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WVU basketball: Browne excelling in the art of theft

MORGANTOWN, W.Va. -- What people will remember about Gary Browne from West Virginia's basketball win Saturday against Cincinnati is the 3-pointer that forced overtime and gave the Mountaineers five more minutes for their fifth win in six games.

That's accurate. It's just not appropriate.

Browne stole one from the Bearcats, took a victory that was headed back to Cincinnati and kept it inside the Coliseum, where WVU is 31-9 in Big East games under Coach Bob Huggins.

What we're learning about this freshman from Puerto Rico is that he's quite good at taking things that are not his.

"The easiest way to make a play is to get the ball," Browne said.

That is Browne's game.

When he's on the floor, he's chasing the ball.

He runs after long rebounds and loose balls. He reaches for passes and lunges at shooters. He loiters near the action and tries to gobble up what someone else bobbles. He races for the sideline or the baseline to keep a ball in play and doesn't seem to care that he's heading full-speed for a table or a row of fans.

Browne has only been playing basketball in America for two years. He's been part of the national team back home since he was 14. He's been obsessed with possession for as long as he's played sports.

Like so many others in Puerto Rico, Browne played baseball and revered the late Roberto Clemente. He wasn't an outfielder, though, and instead played shortstop.

Those dives, that reach, the swift hands and careful balance are all things you've seen on the hardwood that he used on the diamond.

"Sometimes baseball is about one possession," he said. "They hit the ball. That's one possession and you get it or you don't get it. If you don't, that hurts the team. That's the same things here. I see a ball all the way out there and I want to get it. One possession can define the game."

After Brown's 3 with 11.3 seconds left in regulation Saturday, he defended an inbound pass and extended his arms to deflect a pass into an area where he could get it. Browne grabbed the ball and went to his basket for a layup and a 75-72 lead.

It completely changed the game and vividly illustrated Browne's background. He was part shortstop with the way he expanded to close the passing lane, but also part volleyball player.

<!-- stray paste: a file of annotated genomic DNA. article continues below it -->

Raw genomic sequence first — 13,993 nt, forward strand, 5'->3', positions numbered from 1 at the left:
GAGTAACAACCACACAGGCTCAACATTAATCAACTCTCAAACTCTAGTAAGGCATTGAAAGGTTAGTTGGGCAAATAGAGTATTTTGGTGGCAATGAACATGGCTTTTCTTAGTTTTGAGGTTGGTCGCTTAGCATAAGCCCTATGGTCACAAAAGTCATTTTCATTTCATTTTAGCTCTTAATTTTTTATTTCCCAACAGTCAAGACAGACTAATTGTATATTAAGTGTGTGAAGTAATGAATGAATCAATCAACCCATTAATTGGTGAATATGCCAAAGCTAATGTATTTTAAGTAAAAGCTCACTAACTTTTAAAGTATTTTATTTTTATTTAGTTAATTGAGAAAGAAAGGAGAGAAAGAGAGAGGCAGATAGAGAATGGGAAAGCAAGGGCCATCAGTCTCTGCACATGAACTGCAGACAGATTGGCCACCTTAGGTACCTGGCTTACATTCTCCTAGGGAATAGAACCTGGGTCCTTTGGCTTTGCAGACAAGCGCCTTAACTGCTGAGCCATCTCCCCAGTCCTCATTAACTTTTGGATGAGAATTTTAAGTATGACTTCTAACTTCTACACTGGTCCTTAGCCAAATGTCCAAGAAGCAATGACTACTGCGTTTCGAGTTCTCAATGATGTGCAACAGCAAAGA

That was another hobby as a kid in Cupey, and while he hasn't dunked the ball or swatted shots like the outside hitter he was, like Picky Soto, the national hero he emulated, he has showcased his other volleyball skills.

When a teammate would dig an attack or deflect a ball at the net or simply mis-hit in the middle of the court, Browne would speed over and keep it in play.

The games have changed. The goal has not.

No matter the sport, you have to get to the ball.

"Even golf," Huggins said. "You can't hit it if you don't get there."

Browne has a team-high 30 steals, but that hasn't been his greatest contribution. The Mountaineers (15-5, 5-2 Big East) aren't a very big team, but they're third in the Big East in rebounding margin and Browne has more than helped. He's allowed WVU to play big when it plays small.

Huggins hasn't had much in the line of reliable contributions from the three players he hoped would take over on the wing. Keaton Miles starts and he's had his moments, but he's also seventh on the team in minutes. Aaron Brown doesn't start, but he shoots it well and plays more than Miles. Tommie McCune has played six minutes in two conference games.

They are 5, 4 and 7 inches taller than the 6-foot-1 Browne, but Browne plays more, scores more and rebounds more. In seven Big East games, Browne has 34 rebounds - eight more than the other three combined and two more than 6-9, 260-pound Deniz Kilicli.

He had nine against Cincinnati, which was actually three shy of matching his career high.

"I don't box them all out, but I find space to get to the ball," he said. "I don't care who it is, they don't jump that high to catch the ball over the rim. It's always going to come down. If it comes down to the floor, I want to get it."

Browne has strong hands and a stronger will to get to the spot. He would lead the team in that category if it existed and if Kevin Jones weren't a teammate. Still, WVU's best lineup this season has Jones and Kilicli in the frontcourt and Jabarie Hinds, Truck Bryant and Browne in the backcourt.

Those Mountaineers shoot, score, pass, rebound and guard the ball better and that became clear when Browne could come off the bench and not only play his game, but do what Miles, Brown and McCune couldn't do with their minutes.

Browne is very much a Huggins' player.

"Every time I play a game, I go hard 100 percent of the time," he said. "We practice three hours every day we go. When the game is only 40 minutes, why can't you go hard the whole time?"

Contact sportswriter Mike Casazza at or 304-319-1142. His blog is at


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